Combined use of alcohol and the internet: Associated features

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Substance Use and Misuse


Background: With the potentiality of excessive Internet usage being associated with adverse consequences, the current study assessed adverse outcomes of combined Internet and alcohol misuse. Objective: We hypothesized that participants who simultaneously engage in both alcohol and Internet use would experience adverse outcomes from their actions, compared to those who just misuse the Internet in the absence of alcohol. Methods: The current study deployed an anonymous online survey comprised of scales measuring several domains such as impulsivity, neglect of responsibilities, depression, frequency and quantity of alcohol consumption, as well as Internet usage. From a large (N = 550) sample of college student surveys, we compared the 39 Internet drinkers with a randomly selected sampled of 39 non-drinking counterparts. Results: Relative to their non-drinking counterparts, Internet Drinkers were elevated on measures of alcohol misuse and some features of Internet addiction, but not depression. Conclusion: Of the final sample, 64.7% of those who drank alcohol while using the Internet indicated doing something they later regretted while online. Further exploration is warranted to more fully understand how non-substance compulsive behaviors can be misused and how they interact with substance misuse and co-occurring mental health issues.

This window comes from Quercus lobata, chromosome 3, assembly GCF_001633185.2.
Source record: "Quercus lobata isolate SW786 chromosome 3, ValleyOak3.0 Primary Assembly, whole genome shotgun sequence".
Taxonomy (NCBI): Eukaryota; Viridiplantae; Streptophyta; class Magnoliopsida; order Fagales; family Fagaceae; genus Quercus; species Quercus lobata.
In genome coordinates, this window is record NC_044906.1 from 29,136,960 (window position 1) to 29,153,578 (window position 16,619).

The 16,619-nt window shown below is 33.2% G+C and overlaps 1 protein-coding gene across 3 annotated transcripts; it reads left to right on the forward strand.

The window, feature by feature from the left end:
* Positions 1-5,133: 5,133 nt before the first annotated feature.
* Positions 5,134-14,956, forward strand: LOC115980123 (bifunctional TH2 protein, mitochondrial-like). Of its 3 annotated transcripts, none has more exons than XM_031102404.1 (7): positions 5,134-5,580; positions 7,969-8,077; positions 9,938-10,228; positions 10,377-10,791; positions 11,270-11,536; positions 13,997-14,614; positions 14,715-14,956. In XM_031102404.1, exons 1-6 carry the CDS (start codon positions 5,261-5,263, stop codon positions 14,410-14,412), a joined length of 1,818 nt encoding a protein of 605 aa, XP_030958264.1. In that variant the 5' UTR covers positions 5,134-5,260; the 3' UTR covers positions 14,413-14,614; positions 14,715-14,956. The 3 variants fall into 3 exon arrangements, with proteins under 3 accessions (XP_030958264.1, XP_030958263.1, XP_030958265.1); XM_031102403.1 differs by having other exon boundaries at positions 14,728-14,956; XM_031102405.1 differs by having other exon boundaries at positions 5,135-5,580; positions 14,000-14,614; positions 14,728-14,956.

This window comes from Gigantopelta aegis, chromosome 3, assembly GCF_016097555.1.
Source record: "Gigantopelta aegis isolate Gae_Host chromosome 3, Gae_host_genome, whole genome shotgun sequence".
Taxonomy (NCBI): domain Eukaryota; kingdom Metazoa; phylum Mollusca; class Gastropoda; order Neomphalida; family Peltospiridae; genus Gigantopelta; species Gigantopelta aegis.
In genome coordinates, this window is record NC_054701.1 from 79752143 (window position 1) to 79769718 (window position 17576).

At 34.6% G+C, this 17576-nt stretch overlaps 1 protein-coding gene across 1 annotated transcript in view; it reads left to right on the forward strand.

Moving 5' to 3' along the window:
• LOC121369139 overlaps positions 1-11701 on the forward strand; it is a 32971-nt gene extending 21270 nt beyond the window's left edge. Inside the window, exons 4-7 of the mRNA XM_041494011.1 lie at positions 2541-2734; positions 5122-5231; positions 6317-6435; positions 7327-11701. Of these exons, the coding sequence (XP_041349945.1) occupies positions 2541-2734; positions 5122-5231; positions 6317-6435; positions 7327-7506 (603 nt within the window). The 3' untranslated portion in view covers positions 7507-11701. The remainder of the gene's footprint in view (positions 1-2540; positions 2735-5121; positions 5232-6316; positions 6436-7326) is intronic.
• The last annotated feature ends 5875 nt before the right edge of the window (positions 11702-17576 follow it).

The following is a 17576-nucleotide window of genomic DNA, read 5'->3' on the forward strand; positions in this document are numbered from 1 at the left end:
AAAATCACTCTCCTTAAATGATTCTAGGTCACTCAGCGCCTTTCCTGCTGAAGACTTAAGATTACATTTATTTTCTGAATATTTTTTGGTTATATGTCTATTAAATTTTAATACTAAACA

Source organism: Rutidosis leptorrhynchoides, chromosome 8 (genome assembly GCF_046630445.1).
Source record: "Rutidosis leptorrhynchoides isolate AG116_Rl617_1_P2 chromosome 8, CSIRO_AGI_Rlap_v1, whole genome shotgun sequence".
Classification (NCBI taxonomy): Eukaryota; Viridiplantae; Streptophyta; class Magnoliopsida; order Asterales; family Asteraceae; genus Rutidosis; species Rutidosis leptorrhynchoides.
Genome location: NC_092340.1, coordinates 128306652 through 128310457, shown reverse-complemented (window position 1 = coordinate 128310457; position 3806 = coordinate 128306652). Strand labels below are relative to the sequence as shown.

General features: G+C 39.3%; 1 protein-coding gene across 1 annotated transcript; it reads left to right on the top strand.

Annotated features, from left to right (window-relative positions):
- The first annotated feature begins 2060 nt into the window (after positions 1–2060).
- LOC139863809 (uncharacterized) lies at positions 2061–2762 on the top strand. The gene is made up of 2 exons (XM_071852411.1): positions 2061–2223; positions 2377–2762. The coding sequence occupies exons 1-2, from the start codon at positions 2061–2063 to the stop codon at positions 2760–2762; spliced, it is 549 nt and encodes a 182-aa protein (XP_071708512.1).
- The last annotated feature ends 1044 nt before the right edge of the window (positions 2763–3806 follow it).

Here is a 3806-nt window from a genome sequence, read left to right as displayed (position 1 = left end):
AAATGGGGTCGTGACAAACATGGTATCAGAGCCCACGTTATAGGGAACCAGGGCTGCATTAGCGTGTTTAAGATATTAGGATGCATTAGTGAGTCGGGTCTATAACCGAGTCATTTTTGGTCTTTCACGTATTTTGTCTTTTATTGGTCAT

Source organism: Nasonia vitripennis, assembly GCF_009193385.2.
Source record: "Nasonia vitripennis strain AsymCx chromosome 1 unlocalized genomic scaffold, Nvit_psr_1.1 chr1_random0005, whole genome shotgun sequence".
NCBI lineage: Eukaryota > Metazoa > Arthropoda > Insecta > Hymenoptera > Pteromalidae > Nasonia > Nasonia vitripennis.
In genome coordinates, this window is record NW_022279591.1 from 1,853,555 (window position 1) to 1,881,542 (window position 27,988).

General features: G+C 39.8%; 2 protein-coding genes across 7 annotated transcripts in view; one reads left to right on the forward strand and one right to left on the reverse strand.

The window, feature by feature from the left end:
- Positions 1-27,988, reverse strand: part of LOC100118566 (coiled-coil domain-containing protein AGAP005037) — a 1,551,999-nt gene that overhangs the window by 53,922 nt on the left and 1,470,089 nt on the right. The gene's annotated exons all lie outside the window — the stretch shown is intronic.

K. K. Saules is a faculty member in EMU's Department of Psychology.

*A. N. Berdin is an EMU student.

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